There will always be days I just have to fall upon my knees and ask God to renew my strength.
HE always answers my prayers and sends angels my way to lift me up and wrap me safely within their wings until I can stand. My children are my greatest source of strength and when I am at my weakest, I look into their eyes and find it.
How can something as fragile as they be so strong? I wish I had the fortitude they posses. At times, I envy them their innocence. It shields them from much of the pain the world tries to inflict on them.
I know the day will come when that innocence won’t provide the protection it does now, I just hope and I pray I am able to help them learn the skills they will need to protect themselves from it all and I will be able to instill in them such a strong foundation nothing will be able to uproot them from where they stand.
I have faith and I believe with everything in me they will be okay, God would not have given them to me if he didn’t think me worthy of the job. Maybe it’s the other way around. Perhaps they were sent here simply to teach me. I’ve already learned more from those boys than I could teach them in a lifetime.
I’ve tucked my old itinerary away in a special place, it’s been so long since I’ve taken it out, I’ve forgotten where I put it. When I am tempted to try to find it, I go out to play beneath the windmills. Holland truly is a beautiful place. I wouldn’t wish to be anywhere else . . .
Welcome to Holland by Emily Perl Kingsley (c)1987
I am often asked to describe the experience of raising a child with a disability – to try to help people who have not shared that unique experience to understand it, to imagine how it would feel. It’s like this……
When you’re going to have a baby, it’s like planning a fabulous vacation trip – to Italy. You buy a bunch of guide books and make your wonderful plans. The Coliseum. The Michelangelo David. The gondolas in Venice. You may learn some handy phrases in Italian. It’s all very exciting.
After months of eager anticipation, the day finally arrives. You pack your bags and off you go. Several hours later, the plane lands. The stewardess comes in and says, “Welcome to Holland.”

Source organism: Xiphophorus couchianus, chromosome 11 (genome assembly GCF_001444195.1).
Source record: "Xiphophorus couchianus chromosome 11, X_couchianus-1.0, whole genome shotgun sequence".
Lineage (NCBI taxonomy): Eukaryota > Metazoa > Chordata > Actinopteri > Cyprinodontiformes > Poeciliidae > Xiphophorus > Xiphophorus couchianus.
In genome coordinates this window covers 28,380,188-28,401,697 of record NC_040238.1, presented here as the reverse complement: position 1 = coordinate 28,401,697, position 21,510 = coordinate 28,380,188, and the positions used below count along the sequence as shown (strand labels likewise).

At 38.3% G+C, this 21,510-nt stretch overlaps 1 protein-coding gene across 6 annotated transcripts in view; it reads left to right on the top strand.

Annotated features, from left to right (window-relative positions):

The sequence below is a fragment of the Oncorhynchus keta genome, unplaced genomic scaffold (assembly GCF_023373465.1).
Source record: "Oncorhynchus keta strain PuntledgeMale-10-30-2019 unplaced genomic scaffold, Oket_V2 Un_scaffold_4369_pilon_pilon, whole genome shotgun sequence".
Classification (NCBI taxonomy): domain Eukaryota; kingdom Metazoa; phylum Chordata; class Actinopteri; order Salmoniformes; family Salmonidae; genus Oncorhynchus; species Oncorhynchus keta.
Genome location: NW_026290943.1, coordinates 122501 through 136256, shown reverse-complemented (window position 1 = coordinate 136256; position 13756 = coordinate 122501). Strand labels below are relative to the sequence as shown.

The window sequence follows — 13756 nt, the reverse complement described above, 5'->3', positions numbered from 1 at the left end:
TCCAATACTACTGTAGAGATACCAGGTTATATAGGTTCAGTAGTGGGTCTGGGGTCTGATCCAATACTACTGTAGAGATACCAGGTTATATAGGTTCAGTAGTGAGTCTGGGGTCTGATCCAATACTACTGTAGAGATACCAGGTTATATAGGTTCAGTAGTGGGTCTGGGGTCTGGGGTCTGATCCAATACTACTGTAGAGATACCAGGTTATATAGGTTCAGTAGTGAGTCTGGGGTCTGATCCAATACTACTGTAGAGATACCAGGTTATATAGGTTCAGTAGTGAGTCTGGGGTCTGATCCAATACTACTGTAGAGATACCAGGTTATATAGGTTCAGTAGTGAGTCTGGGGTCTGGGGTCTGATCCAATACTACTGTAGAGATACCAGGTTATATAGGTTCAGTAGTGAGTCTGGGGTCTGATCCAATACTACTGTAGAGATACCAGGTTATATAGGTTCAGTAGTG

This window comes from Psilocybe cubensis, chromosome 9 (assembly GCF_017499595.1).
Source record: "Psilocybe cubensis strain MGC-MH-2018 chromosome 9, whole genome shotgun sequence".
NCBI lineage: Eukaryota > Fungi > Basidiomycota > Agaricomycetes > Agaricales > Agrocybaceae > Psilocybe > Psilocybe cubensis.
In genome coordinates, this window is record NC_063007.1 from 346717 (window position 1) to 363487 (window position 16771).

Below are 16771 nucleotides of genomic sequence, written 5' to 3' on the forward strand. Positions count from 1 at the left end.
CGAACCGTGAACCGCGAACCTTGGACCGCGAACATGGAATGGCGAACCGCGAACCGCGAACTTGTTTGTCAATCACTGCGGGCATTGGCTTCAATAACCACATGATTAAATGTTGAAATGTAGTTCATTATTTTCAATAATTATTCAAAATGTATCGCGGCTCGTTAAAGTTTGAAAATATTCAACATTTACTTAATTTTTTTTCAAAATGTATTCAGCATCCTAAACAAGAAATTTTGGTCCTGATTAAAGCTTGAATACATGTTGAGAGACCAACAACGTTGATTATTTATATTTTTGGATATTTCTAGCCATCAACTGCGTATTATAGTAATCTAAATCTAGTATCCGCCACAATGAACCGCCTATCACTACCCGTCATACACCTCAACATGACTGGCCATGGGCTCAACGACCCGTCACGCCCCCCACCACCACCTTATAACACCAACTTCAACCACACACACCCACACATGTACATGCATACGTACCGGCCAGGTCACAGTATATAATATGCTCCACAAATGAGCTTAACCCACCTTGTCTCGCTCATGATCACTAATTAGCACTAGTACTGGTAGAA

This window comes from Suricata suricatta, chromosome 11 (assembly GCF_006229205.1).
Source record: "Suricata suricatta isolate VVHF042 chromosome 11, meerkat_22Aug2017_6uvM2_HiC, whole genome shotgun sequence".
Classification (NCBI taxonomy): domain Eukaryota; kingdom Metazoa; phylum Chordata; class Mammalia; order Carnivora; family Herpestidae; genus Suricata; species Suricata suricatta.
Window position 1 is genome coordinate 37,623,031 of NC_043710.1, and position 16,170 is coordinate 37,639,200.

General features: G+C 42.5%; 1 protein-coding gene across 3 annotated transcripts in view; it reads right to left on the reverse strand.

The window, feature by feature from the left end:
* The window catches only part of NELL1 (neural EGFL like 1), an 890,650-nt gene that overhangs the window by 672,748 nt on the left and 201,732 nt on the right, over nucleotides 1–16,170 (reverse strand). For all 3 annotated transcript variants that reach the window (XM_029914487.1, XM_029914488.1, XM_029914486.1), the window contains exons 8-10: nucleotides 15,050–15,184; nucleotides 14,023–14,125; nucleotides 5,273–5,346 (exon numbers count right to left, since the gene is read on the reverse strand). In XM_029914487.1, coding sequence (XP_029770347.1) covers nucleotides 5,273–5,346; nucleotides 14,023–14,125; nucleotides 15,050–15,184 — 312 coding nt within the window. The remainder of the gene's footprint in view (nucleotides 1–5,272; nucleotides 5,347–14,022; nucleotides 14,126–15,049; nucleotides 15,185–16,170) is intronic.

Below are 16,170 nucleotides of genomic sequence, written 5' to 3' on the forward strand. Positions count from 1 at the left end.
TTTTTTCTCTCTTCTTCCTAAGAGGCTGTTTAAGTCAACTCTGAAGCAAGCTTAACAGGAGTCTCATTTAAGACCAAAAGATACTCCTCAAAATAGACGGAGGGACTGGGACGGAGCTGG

“Holland?!?” you say. “What do you mean Holland?? I signed up for Italy! I’m supposed to be in Italy. All my life I’ve dreamed of going to Italy.”
But there’s been a change in the flight plan. They’ve landed in Holland and there you must stay.
The important thing is that they haven’t taken you to a horrible, disgusting, filthy place, full of pestilence, famine and disease. It’s just a different place.
So you must go out and buy new guide books. And you must learn a whole new language. And you will meet a whole new group of people you would never have met.
It’s just a different place. It’s slower-paced than Italy, less flashy than Italy. But after you’ve been there for a while and you catch your breath, you look around…. and you begin to notice that Holland has windmills….and Holland has tulips. Holland even has Rembrandts.
But everyone you know is busy coming and going from Italy… and they’re all bragging about what a wonderful time they had there. And for the rest of your life, you will say “Yes, that’s where I was supposed to go. That’s what I had planned.”
And the pain of that will never, ever, ever, ever go away… because the loss of that dream is a very very significant loss.
But… if you spend your life mourning the fact that you didn’t get to Italy, you may never be free to enjoy the very special, the very lovely things … about Holland.
(C) 1987 by Emily Perl Kingsley